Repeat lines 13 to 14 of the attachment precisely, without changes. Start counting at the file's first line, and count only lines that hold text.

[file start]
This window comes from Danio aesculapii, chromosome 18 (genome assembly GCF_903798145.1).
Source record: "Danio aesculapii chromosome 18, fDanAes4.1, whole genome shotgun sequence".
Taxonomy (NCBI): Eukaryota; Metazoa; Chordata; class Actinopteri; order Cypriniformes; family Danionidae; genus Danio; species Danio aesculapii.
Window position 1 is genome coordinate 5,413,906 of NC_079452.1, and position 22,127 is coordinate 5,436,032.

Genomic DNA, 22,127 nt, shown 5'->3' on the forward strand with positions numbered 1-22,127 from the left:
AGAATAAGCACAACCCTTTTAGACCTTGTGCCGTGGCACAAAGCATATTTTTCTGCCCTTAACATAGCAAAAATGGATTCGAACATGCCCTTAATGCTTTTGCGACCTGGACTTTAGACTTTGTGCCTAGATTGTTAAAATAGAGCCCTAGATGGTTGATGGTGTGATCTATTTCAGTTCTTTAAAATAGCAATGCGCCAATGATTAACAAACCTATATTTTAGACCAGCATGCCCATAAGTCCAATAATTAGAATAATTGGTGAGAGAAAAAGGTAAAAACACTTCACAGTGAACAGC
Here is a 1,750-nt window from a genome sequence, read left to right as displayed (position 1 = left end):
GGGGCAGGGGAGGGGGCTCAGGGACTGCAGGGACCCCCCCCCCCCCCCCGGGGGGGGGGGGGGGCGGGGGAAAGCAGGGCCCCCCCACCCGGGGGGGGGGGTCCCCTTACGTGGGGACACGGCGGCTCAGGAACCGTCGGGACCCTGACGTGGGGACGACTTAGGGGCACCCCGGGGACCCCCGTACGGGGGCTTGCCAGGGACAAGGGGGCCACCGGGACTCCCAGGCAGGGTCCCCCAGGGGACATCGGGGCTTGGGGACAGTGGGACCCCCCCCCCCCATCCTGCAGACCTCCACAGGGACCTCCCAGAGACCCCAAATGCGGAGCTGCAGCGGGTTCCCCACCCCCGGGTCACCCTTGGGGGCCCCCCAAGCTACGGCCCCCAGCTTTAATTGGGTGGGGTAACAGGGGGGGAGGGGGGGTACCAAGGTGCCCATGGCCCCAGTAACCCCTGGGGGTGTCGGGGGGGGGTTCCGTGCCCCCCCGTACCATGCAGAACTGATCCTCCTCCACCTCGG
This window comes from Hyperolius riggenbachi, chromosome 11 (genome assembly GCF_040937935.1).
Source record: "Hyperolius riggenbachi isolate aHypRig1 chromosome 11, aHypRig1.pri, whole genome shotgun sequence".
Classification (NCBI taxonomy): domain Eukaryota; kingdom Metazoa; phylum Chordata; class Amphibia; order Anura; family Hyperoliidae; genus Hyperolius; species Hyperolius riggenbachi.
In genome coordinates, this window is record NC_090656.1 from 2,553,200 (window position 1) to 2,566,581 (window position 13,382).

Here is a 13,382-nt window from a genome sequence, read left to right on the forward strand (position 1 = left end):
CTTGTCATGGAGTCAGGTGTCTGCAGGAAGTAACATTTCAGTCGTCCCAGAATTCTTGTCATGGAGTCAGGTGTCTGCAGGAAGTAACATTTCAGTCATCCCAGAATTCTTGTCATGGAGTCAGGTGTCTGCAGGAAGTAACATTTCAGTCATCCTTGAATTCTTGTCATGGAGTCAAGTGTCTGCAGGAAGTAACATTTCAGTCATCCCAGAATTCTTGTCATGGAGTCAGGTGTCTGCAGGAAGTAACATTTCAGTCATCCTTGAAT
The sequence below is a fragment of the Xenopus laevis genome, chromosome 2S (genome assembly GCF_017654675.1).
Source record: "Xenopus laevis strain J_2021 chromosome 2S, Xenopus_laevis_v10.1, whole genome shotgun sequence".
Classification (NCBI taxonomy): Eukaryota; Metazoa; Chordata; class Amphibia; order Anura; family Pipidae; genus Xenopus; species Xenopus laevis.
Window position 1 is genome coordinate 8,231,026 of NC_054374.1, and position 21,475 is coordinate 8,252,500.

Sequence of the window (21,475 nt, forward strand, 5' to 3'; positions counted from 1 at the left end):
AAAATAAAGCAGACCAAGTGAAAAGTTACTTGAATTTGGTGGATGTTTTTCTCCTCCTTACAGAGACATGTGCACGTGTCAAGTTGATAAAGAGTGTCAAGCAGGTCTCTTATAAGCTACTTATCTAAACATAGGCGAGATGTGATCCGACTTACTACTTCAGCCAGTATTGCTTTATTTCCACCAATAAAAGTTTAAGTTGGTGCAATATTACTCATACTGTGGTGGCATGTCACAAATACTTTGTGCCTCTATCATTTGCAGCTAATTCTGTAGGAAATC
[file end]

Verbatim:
Here is a 13,382-nt window from a genome sequence, read left to right on the forward strand (position 1 = left end):
CTTGTCATGGAGTCAGGTGTCTGCAGGAAGTAACATTTCAGTCGTCCCAGAATTCTTGTCATGGAGTCAGGTGTCTGCAGGAAGTAACATTTCAGTCATCCCAGAATTCTTGTCATGGAGTCAGGTGTCTGCAGGAAGTAACATTTCAGTCATCCTTGAATTCTTGTCATGGAGTCAAGTGTCTGCAGGAAGTAACATTTCAGTCATCCCAGAATTCTTGTCATGGAGTCAGGTGTCTGCAGGAAGTAACATTTCAGTCATCCTTGAAT